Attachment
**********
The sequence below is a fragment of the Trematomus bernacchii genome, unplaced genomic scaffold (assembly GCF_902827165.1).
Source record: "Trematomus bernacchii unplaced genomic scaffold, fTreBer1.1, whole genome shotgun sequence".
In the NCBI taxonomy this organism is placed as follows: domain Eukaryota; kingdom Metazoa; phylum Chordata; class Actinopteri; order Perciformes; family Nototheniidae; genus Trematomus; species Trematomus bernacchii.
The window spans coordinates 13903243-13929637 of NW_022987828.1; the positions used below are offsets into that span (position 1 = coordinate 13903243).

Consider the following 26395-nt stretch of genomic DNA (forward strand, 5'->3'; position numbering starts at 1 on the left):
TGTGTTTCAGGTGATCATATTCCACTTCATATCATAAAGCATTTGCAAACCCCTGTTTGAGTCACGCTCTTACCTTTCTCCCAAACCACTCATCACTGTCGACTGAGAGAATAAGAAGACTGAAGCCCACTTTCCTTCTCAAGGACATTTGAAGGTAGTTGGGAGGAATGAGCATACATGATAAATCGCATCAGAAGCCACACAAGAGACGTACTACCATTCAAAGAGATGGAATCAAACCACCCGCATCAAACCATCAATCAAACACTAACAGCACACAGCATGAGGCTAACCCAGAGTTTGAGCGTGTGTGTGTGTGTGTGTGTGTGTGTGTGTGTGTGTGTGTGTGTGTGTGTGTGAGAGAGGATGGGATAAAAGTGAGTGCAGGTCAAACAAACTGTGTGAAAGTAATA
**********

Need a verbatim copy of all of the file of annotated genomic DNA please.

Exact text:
The sequence below is a fragment of the Trematomus bernacchii genome, unplaced genomic scaffold (assembly GCF_902827165.1).
Source record: "Trematomus bernacchii unplaced genomic scaffold, fTreBer1.1, whole genome shotgun sequence".
In the NCBI taxonomy this organism is placed as follows: domain Eukaryota; kingdom Metazoa; phylum Chordata; class Actinopteri; order Perciformes; family Nototheniidae; genus Trematomus; species Trematomus bernacchii.
The window spans coordinates 13903243-13929637 of NW_022987828.1; the positions used below are offsets into that span (position 1 = coordinate 13903243).

Consider the following 26395-nt stretch of genomic DNA (forward strand, 5'->3'; position numbering starts at 1 on the left):
TGTGTTTCAGGTGATCATATTCCACTTCATATCATAAAGCATTTGCAAACCCCTGTTTGAGTCACGCTCTTACCTTTCTCCCAAACCACTCATCACTGTCGACTGAGAGAATAAGAAGACTGAAGCCCACTTTCCTTCTCAAGGACATTTGAAGGTAGTTGGGAGGAATGAGCATACATGATAAATCGCATCAGAAGCCACACAAGAGACGTACTACCATTCAAAGAGATGGAATCAAACCACCCGCATCAAACCATCAATCAAACACTAACAGCACACAGCATGAGGCTAACCCAGAGTTTGAGCGTGTGTGTGTGTGTGTGTGTGTGTGTGTGTGTGTGTGTGTGTGTGTGTGTGTGAGAGAGGATGGGATAAAAGTGAGTGCAGGTCAAACAAACTGTGTGAAAGTAATA